A lot of things have changed in project management in the last 10 years. One of the biggest is the adoption of Agile and Scrum methodologies by organizations outside of the software industry. Companies that used to plan months, or years in advance, have reduced their forecasting to weeks using collaborative teams. The results have been varied, but overall Agile success is claimed to be around 64% versus 49% with waterfall project management.
Another big change, spurred on by Agile's growth in popularity, cost cuts since the GFC, and the spike in Silicon Valley startups looking to be the next big unicorn, is the death of software packages with a large one-time purchase fee. The trend towards subscription-based platforms, often below $50 per month, has given smaller organizations and entrepreneurs access to managing a project with the detail once only accomplished with tools like MS Project.
The old option went something like this: purchase software at $1500 or more, install on your desktop, update annually until it becomes obsolete and only get to use it when you're on the PC it was loaded on. Now, software companies are releasing comparable web-based products at a fraction of the cost, letting you access them on multiple devices, anywhere, and constantly evolving the product through feedback and usage analytics. Many have free trial options so you can give it a test-drive before financially committing, which is what I did for this post.
Microsoft has been slow getting to the table with a web-based version of MS Project, as they were with Office 365 when Google Docs came along, but they now have Project Pro and Lite versions available. We'll take those for a drive in another post, but for now, here are a few of the top web-based project management platforms that are gaining traction:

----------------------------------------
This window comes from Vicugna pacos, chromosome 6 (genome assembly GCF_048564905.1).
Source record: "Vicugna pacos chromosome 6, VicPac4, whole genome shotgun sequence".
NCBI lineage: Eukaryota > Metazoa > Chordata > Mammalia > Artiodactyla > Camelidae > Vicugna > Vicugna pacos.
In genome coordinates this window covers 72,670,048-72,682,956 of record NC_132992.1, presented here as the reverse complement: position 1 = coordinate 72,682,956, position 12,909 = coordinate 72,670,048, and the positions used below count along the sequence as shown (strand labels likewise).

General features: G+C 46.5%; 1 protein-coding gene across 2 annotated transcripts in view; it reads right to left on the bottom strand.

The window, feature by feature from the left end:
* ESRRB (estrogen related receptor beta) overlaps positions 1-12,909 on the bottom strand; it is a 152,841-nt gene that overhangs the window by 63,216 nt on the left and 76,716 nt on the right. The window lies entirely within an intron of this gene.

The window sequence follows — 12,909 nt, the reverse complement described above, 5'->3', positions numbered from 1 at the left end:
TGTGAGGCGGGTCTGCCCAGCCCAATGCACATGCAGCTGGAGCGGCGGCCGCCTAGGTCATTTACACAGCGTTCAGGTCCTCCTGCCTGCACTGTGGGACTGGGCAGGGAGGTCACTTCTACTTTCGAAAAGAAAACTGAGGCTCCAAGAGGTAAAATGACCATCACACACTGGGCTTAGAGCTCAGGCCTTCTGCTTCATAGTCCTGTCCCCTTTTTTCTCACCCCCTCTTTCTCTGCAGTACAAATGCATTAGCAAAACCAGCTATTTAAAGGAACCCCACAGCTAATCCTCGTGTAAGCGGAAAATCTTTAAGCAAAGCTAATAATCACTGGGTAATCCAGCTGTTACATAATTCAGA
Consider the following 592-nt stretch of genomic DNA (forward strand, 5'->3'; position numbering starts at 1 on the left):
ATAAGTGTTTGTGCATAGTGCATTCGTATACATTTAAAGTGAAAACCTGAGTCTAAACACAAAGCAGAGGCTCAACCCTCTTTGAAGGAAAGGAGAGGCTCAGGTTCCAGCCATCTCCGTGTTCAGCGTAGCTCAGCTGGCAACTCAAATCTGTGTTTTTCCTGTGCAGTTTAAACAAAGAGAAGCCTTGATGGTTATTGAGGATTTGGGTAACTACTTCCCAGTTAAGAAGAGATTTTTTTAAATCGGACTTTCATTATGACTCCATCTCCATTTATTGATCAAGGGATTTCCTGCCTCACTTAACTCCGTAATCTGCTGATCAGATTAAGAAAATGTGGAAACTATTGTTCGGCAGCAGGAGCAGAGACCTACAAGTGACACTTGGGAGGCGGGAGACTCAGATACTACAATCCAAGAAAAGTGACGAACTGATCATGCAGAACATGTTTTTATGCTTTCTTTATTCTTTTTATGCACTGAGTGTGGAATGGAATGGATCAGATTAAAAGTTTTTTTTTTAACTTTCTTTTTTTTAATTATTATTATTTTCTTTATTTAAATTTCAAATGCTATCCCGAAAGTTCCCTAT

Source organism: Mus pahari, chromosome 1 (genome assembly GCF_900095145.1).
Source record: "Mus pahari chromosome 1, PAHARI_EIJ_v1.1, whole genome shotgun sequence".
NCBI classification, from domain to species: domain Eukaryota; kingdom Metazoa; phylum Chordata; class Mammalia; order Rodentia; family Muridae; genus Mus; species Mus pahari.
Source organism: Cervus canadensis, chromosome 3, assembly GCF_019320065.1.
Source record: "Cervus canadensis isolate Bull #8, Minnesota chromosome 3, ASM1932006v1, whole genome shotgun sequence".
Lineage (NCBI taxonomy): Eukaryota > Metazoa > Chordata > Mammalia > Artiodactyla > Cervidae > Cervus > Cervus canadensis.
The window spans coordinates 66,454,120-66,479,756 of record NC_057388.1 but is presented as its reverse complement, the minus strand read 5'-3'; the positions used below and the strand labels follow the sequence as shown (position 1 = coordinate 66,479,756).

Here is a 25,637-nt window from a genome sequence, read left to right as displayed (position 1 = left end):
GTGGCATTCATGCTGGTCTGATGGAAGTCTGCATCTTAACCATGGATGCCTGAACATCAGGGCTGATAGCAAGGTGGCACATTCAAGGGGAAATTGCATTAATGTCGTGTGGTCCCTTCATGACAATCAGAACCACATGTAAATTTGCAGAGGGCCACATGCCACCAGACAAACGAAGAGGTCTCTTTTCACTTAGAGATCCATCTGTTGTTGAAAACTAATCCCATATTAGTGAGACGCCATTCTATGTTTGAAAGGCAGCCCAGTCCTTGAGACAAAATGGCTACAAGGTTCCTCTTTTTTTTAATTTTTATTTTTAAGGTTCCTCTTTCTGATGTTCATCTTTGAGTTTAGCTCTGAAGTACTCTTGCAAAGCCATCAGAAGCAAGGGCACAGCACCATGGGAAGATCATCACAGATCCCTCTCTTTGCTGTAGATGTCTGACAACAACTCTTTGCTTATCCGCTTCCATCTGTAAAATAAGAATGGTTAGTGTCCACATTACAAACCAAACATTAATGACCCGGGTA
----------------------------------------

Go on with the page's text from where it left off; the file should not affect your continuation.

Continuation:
1. Basecamp With 4 clicks I was up-and-running on Basecamp. I signed-in with my Google account, set-up my custom company page, and was hooked pretty much right away. The new version 3 Basecamp has a nice dashboard design that lets you see everything in one place: message boards, to-do lists, schedules, docs & files, who's online, and a live-chat function. I like how a collaborative workspace has been reproduced online, making it easy for anyone in the office to feel as connected with someone working from home or overseas. It's a great tool for sharing docs and tasks on an event, but I was expecting the schedule function to be a bit more project style, allowing me follow progress on items. Maybe I'm a bit old-school, but I like to have a sense of completion and burn-down rates on a project. I think this would be great for something like planning a party or trade show, or for a marketing team to plan out campaigns and share the workload. As far as a larger project with multiple phases or iterations, I couldn't really get my head around how to make that work. A mobile app lets you work seamlessly on the go. This video gives a great overview of the latest version, check it out for yourself: